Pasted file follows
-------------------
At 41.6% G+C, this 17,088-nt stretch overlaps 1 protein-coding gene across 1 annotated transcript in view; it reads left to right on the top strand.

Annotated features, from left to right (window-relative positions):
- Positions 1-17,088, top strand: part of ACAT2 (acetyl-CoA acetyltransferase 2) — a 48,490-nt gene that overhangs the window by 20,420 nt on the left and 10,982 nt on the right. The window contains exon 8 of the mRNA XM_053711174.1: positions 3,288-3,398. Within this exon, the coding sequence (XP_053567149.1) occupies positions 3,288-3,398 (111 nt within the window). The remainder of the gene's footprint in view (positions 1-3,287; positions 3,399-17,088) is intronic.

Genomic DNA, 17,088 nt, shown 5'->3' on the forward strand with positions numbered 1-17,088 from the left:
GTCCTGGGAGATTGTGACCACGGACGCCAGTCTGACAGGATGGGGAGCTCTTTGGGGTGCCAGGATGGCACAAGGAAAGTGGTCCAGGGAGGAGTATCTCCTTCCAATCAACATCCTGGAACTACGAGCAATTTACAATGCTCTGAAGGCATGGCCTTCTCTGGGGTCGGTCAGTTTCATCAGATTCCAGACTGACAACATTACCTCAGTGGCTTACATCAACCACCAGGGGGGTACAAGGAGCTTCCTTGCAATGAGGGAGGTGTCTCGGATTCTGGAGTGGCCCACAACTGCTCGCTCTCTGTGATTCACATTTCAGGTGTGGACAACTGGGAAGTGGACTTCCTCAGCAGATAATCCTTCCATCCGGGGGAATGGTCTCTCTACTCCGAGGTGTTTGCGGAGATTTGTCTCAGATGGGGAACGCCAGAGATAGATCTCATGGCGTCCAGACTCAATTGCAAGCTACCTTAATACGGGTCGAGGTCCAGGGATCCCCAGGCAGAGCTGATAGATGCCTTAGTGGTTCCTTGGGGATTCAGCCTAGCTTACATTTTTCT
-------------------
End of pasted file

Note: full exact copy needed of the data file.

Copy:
At 41.6% G+C, this 17,088-nt stretch overlaps 1 protein-coding gene across 1 annotated transcript in view; it reads left to right on the top strand.

Annotated features, from left to right (window-relative positions):
- Positions 1-17,088, top strand: part of ACAT2 (acetyl-CoA acetyltransferase 2) — a 48,490-nt gene that overhangs the window by 20,420 nt on the left and 10,982 nt on the right. The window contains exon 8 of the mRNA XM_053711174.1: positions 3,288-3,398. Within this exon, the coding sequence (XP_053567149.1) occupies positions 3,288-3,398 (111 nt within the window). The remainder of the gene's footprint in view (positions 1-3,287; positions 3,399-17,088) is intronic.

Genomic DNA, 17,088 nt, shown 5'->3' on the forward strand with positions numbered 1-17,088 from the left:
GTCCTGGGAGATTGTGACCACGGACGCCAGTCTGACAGGATGGGGAGCTCTTTGGGGTGCCAGGATGGCACAAGGAAAGTGGTCCAGGGAGGAGTATCTCCTTCCAATCAACATCCTGGAACTACGAGCAATTTACAATGCTCTGAAGGCATGGCCTTCTCTGGGGTCGGTCAGTTTCATCAGATTCCAGACTGACAACATTACCTCAGTGGCTTACATCAACCACCAGGGGGGTACAAGGAGCTTCCTTGCAATGAGGGAGGTGTCTCGGATTCTGGAGTGGCCCACAACTGCTCGCTCTCTGTGATTCACATTTCAGGTGTGGACAACTGGGAAGTGGACTTCCTCAGCAGATAATCCTTCCATCCGGGGGAATGGTCTCTCTACTCCGAGGTGTTTGCGGAGATTTGTCTCAGATGGGGAACGCCAGAGATAGATCTCATGGCGTCCAGACTCAATTGCAAGCTACCTTAATACGGGTCGAGGTCCAGGGATCCCCAGGCAGAGCTGATAGATGCCTTAGTGGTTCCTTGGGGATTCAGCCTAGCTTACATTTTTCT